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Mac OS X Zip Expanding Utility

Firefox (and possibly other applications) may ask you what you want to do with .zip archives that you download from the Internet. If you want to expand them with Mac OS X (rather than StuffIt Expander), you may be unsure of which application actually does the job. You're looking for Archive Utility (in Leopard and later) or BOMArchiveHelper (in Tiger). In either case, the application is stored in Hard Drive/System/Library/Core Services/. Don't move it from there, though, or you'll confuse matters.

 
 

Seeing Double?

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Many people subscribed to the TidBITS mailing list wrote us last week to inform us (or complain) that two copies of TidBITS-295 had appeared in their mailbox. "Did you hit that Send button twice or something?" and "Stop that!" were common refrains. Well, there's no single button that sends TidBITS out the door, so we couldn't press it twice even if we wanted to. But it's clear from the reaction that some comments are in order.

First, the problem last week was caused by a misconfigured machine at Pennsylvania State University, but it could have been anywhere. The TidBITS list is configured to reject unauthorized attempts to distribute material, but every now and again this is going to happen - it's a fact of life in the online world. The TidBITS list has been remarkably free of accidents like this over the last few years, and subscribers can take some satisfaction in knowing the list successfully rejects several "spamming" attempts per week (including the usual chain letters, advertisements, and inappropriate materials).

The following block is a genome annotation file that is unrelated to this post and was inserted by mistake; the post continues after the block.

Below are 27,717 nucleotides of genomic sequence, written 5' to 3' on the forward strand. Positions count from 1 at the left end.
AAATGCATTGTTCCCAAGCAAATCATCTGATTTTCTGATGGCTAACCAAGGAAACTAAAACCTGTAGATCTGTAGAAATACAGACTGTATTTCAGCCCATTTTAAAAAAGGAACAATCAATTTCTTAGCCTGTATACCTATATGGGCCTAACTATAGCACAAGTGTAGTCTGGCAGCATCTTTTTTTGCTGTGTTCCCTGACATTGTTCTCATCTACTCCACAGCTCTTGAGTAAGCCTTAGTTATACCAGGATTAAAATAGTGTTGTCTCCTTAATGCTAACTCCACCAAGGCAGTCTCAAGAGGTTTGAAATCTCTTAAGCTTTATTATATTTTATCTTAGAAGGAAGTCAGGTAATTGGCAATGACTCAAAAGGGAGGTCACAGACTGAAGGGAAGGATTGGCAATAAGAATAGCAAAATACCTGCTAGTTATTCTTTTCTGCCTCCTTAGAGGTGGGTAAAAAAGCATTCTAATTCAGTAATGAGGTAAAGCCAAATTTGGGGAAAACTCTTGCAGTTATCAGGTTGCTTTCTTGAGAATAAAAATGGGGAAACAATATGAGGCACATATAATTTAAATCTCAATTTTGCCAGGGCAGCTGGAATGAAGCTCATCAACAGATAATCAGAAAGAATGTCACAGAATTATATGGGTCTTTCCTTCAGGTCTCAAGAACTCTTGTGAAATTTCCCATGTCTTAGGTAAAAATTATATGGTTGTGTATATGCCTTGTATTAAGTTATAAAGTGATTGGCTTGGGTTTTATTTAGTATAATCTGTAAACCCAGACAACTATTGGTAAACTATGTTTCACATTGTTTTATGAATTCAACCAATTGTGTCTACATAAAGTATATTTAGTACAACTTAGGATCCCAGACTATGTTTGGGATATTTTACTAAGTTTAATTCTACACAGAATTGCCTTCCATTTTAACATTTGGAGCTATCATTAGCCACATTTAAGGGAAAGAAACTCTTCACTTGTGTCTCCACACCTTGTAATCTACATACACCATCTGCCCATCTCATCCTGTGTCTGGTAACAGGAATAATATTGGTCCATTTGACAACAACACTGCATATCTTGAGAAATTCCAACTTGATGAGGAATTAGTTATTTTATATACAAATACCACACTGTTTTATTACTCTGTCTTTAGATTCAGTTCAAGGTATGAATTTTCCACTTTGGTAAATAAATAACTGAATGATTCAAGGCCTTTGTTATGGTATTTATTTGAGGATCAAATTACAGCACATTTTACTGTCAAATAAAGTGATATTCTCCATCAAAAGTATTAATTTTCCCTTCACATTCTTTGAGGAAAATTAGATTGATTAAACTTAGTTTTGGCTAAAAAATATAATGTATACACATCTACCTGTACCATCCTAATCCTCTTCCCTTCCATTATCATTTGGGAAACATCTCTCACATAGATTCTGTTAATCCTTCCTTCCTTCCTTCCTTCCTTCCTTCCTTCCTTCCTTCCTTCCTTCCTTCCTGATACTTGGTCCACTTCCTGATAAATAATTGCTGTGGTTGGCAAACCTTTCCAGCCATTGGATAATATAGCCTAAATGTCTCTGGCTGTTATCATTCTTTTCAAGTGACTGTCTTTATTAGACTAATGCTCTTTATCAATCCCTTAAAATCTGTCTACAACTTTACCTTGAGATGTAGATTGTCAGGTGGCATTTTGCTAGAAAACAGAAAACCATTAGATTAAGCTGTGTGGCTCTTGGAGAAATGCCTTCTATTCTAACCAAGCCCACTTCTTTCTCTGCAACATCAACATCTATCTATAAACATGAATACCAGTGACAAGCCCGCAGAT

Second, isolated subscribers will occasionally receive multiple copies of an issue. In all cases so far - including the one that occurred last week - there's nothing we've been able to do about it. The most common cause of receiving duplicate copies is a problem with a subscriber's Internet provider or a machine between your mailbox and the LISTSERV at Rice University. Our best (and only) recommendation in this situation is to contact your system administrator to see if they can identify or fix the problem.

Third, if you think there's a problem with the TidBITS mailing list and want to tell us about it, don't. We maintain several test subscriptions to TidBITS and are aware of any problems just as soon as everyone else. Writing us only contributes to a flood of essentially identical messages, and until we get a proverbial "staff of thousands," it takes us time and resources to deal with that flood. We appreciate the concern, but we do keep an eye on things. Really.

 

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